Occupational guilds[edit]

These guilds define the general environment for the character. By belonging to a determined occupational guild, characters will fight determined enemies, will defend some lands and attack others. As with racial guilds, some are based in existing fantasy works, like Dragonlance ("Knights of Solamnia", "Dragonarmies of Ansalon", "Dwarven Warriors of the Neidar Clan", "Priests of Takhisis"), The Lord of the Rings ("Rangers of Arnor", "Rangers of Ithilien", "Society of Morgul Mages", "Army of Angmar"), others are based on those fictional works but not found in them (like the "Ansalon Elvish Archers", "Secret Society of Uncle Trapspringer" and the "Thornlin Militia"), and original ones ("Union of the Warriors of the Shadow", "Ancient Order of the Dragon", "Gladiators of Athas"( also loosely based on the Darksun series from AD&D 2nd Edition), "Vampires" (currently closed), "Calian Warriors", "The Free Mercenaries of Sparkle", the "Spirit Circle of Psuchae", and the "Army of Darkness").

Layman guilds[edit]

Most of the layman guilds available in the game are original, including the "Ancient Order of the Dragon", "Cadets of Gelan", "Tricksters", "Elemental Worshippers of Calia", "Gardeners of Gont", "August Order of Minstrels", "Blademasters of Khalakhor" and the "Necromancers of Vile Darkness". While some are based in literature environments (like the "Shieldbearers of Iron Delving", "Cabal Thieves of Hiddukel", "Thornlin Militia", "Heralds of the Valar", "Ansalon Elvish Archers" (which, together with the Thornlin Militia, can also be considered an occupational guild), "Minotaurs of the Bloodsea", "Pirates of the Bloodsea" and the "Templar Knights of Takhisis"), they are not directly based on existing guilds in Tolkien's Lord of the Rings or Weis and Hickman's Dragonlance.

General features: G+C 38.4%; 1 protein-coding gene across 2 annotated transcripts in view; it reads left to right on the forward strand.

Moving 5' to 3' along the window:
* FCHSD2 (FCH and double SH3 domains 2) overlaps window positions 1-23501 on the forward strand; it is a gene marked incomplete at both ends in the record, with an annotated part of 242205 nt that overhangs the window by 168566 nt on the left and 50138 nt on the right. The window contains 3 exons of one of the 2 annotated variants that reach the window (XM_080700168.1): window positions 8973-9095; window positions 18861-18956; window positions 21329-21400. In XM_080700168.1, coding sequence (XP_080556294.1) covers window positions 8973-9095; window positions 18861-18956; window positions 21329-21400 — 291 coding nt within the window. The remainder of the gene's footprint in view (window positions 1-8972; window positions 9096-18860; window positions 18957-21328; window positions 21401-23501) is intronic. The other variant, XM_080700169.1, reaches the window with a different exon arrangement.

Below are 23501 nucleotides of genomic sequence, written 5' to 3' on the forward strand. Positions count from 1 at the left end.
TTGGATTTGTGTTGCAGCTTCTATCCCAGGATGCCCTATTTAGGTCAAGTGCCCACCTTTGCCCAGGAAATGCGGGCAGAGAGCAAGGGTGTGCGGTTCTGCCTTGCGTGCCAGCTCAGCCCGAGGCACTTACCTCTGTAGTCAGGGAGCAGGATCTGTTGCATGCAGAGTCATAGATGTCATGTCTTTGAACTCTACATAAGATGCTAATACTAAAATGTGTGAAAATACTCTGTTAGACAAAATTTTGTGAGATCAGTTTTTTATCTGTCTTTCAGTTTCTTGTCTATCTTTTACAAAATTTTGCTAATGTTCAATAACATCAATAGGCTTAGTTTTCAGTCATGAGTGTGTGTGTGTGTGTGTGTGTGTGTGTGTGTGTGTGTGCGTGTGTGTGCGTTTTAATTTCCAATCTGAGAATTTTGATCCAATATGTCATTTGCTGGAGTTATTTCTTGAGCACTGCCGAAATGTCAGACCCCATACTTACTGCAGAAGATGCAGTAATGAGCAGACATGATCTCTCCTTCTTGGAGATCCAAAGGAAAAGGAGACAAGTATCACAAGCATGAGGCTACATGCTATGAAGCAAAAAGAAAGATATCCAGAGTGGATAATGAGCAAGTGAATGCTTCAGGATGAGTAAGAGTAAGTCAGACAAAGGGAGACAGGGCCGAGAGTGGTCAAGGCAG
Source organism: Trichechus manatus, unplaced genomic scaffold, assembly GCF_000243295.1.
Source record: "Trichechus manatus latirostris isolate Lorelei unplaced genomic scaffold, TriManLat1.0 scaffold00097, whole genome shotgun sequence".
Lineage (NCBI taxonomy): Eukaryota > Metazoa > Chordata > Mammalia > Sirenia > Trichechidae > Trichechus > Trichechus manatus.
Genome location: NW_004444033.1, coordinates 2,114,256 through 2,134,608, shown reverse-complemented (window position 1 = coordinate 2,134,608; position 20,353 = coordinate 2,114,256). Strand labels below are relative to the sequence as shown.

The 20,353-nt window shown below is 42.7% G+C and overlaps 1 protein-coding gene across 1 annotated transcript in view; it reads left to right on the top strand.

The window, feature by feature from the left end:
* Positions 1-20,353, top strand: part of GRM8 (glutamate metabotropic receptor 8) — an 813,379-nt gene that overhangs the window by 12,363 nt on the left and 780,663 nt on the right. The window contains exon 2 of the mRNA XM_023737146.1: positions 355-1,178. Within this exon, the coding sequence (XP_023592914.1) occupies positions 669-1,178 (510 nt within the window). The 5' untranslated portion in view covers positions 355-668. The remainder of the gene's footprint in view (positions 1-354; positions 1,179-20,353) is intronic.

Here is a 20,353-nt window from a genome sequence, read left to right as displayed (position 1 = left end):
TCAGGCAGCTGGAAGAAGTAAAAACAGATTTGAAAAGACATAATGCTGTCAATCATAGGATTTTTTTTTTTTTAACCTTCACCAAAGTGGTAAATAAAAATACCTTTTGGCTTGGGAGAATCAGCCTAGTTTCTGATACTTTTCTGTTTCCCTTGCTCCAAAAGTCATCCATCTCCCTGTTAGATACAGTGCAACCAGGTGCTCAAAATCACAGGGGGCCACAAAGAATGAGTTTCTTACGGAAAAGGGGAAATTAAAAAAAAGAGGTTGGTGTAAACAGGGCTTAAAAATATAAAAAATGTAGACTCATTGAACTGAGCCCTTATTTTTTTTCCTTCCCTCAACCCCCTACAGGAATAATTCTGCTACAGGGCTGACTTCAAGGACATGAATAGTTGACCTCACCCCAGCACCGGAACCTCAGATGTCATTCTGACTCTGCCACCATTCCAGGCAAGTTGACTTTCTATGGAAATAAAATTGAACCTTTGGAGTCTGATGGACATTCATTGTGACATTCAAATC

Craftsman guilds[edit]

The newer branch of guilds, craftsman guilds, do not give combat-related skills. The only guilds available in this slot are the Mariners of the High Seas, the Blacksmiths of Bree, and the Gardeners of Gont. Both the Blacksmiths of Bree and the Gardeners of Gont were formerly layman-only guilds, but have been converted so that they can used in either the layman guild slot or the craftsman guild slot. This allows players greater flexibility in customizing their characters, as well as slight advantages gained by the use of their special abilities. Blacksmiths are able to create armor and weapons to be worn and used by players;[26] Gardeners can collect herbs to aid with skills, healing, etc. in their adventures;[27] Mariners will find it easier to travel and to access certain areas on the Donut.[28]


Contrary to the guilds, clubs do not have taxes. Characters can join any number of clubs as long as they fill the requirements each has[29] (for example, the "Dancers of the Veil", the "Nisse Ohtar" and the "Ladies Club" require the character to be female, the "Mummers of Sybarus" and the "Gentlemen Club" to be male, the "Rich Men Club" to pay a determined amount of money upon joining, the "Prestigious Knights Club" to be good aligned, the "Wise People" to be over 100 days old, the "Equestrians of Bree" to rent a horse, the "Ancients" to have belonged to the Mystics, an old and already removed guild from the game, the "Beggars" to be a relatively inexperienced character, the "Shields of Minas Morgul" to be evil aligned and support the Minas Morgul cause, and the "Old Fogeys" to be hobbit, dwarf or human). Some clubs have free entrance, like the "Storytellers".

Clubs increase the amount of "emotes" and actions the character can display.[29]

Players and characters[edit]